Memorial Tournament: Steve Stricker wins to move up in world golf rankings





Steve Stricker produced regular birdies for the first 68 holes of the Memorial Tournament thanks to the apparent lack of tension in his swings that when it was time for the players to head to the Muirfield Village Golf Club to endure several hours of weather delay, there seemed to be little reason for them to even return to the course.

As the long shadows fell across the golf course, Stricker was sheepishly smiling while walking off the 18th green. He shook tournament host Jack Nicklaus’ hands and said “It wasn’t pretty.”

That may be true but Stricker’s victory painted a pretty picture of his position as he ended up with a 16 under par thanks to his closing 68 which was better than the shots made by Brandt Jobe and Matt Kuchar.

Apparently, Stricker’s performance at the Memorial will make him the No. 4 top American golf player in the world when the rankings are released Monday. But will this make him ready for his first major title on June 16 when the U.S. Open starts at the Congressional Country Club in Bethesda?

“I don’t know why he hasn’t won a major yet,” Nicklaus said. “But as long as he wants to play, the next couple, three years — or even this year, the way he’s playing — watch out at Congressional.”

The 44-year old Stricker dominated the Memorial going out and not coming in as his score on the first nine over the last three days at Muirfield was 30, 31 and 30.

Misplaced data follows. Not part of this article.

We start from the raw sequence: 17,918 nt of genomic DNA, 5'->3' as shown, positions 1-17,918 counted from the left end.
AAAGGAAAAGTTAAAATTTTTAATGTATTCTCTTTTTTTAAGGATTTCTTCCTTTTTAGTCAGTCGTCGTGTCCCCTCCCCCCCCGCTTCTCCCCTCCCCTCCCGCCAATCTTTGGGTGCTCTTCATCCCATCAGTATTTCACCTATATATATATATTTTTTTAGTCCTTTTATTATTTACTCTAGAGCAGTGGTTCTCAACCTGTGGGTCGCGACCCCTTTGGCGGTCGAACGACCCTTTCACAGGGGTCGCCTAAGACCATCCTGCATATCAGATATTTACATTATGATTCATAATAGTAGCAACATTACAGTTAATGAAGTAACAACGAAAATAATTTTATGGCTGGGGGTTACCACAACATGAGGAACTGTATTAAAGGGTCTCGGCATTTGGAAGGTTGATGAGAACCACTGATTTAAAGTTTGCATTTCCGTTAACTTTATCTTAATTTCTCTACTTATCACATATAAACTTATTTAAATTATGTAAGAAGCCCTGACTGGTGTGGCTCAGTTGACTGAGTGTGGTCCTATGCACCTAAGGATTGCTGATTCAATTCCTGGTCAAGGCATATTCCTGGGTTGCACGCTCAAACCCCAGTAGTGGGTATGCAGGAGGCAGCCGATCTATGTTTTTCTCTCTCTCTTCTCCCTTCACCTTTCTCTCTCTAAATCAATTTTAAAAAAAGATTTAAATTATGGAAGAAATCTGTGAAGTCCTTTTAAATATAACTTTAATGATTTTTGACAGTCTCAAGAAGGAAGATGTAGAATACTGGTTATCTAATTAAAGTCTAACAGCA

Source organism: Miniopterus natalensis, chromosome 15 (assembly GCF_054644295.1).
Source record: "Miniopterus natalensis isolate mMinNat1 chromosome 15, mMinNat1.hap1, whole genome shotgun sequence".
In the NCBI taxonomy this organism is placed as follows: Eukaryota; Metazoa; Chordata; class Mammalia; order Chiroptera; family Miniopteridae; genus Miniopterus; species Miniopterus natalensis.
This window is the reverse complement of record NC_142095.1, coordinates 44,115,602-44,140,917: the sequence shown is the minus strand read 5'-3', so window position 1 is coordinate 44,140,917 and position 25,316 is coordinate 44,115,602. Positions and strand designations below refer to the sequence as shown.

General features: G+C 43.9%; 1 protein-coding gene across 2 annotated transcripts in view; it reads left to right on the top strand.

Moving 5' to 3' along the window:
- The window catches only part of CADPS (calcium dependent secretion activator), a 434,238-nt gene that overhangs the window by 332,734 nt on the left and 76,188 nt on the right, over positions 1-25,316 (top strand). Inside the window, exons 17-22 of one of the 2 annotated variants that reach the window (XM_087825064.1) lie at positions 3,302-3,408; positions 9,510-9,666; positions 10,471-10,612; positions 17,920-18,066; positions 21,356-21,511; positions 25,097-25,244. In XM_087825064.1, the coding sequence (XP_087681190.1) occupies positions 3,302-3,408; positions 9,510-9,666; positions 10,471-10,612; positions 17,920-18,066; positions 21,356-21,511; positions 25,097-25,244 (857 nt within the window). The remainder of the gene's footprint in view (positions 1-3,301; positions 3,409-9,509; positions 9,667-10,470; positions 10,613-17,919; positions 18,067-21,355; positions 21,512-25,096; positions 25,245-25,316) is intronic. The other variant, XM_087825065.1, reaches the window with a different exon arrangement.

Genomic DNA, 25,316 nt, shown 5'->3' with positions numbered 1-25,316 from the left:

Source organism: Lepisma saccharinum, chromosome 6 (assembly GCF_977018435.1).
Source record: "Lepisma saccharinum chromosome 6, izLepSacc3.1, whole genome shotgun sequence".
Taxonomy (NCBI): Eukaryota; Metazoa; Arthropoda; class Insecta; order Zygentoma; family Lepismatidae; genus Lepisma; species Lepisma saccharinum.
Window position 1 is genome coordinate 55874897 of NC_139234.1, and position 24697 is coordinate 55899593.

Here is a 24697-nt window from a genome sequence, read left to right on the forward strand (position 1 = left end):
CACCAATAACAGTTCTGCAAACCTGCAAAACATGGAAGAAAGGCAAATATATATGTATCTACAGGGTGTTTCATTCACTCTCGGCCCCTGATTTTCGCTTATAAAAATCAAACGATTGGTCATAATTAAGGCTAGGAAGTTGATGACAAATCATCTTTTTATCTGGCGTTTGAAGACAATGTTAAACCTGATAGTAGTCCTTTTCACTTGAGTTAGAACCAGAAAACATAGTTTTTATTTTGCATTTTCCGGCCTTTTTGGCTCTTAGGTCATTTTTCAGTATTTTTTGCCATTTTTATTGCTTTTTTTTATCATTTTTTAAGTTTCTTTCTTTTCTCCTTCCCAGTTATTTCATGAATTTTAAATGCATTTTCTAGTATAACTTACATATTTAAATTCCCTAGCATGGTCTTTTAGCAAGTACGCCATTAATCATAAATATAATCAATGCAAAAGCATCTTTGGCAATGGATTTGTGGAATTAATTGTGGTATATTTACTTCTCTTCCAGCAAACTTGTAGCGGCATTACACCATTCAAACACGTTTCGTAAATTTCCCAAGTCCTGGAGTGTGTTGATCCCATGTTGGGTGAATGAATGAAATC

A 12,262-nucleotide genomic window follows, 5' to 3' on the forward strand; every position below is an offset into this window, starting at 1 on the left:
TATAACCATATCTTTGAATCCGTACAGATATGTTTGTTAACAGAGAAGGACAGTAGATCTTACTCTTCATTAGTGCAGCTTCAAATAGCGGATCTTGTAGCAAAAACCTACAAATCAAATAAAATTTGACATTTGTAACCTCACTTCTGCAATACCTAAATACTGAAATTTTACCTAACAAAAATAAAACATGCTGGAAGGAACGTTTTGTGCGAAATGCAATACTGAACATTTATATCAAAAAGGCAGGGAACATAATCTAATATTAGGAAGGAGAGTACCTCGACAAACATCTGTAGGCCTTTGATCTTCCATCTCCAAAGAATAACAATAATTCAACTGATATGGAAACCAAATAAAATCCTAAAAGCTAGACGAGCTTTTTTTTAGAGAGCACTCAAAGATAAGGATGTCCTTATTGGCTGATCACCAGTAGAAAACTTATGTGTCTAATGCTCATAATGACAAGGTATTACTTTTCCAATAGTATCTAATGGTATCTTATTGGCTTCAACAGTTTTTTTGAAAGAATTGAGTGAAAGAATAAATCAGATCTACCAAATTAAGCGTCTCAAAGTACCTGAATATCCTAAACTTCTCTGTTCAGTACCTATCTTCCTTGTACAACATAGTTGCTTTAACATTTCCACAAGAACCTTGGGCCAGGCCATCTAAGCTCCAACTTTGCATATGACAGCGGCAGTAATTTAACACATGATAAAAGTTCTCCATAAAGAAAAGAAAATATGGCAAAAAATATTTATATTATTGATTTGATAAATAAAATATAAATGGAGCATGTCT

“The thought of blowing it and not performing down the stretch to win, it came through my mind,” Stricker said,

Stricker’s best shots actually came when he seemed to be in most trouble. Take for example his play at bunk 12 where he pulled off the ball’s slow trickle to save par. He was only leading by two when he came to the par-3 16th and got another par save at 16-footer. He blasted to seven feet when he found another bunker at 17.

“That putt was probably the tournament,” he said, and he made it.

With ten victories in the PGA Tour, Stricker is now ranked higher than Phil Mickelson or even Tiger Woods but he needs a major. His best chance came at the PGA Championship in 1998 where he tied with Vijay Singh for the final round and shot 70 to Singh’s winning 68.

“It’s always been a big goal, probably more so now than a few years ago,” Stricker said. “I feel like I’ve done a lot of nice things in my career, especially the last five or six years, that that would really top off my career.”

“The window of opportunity is probably getting smaller and smaller each and every time I play in a major,” Stricker said. “. . . So yeah, you could say it’s a little bit more on my mind.”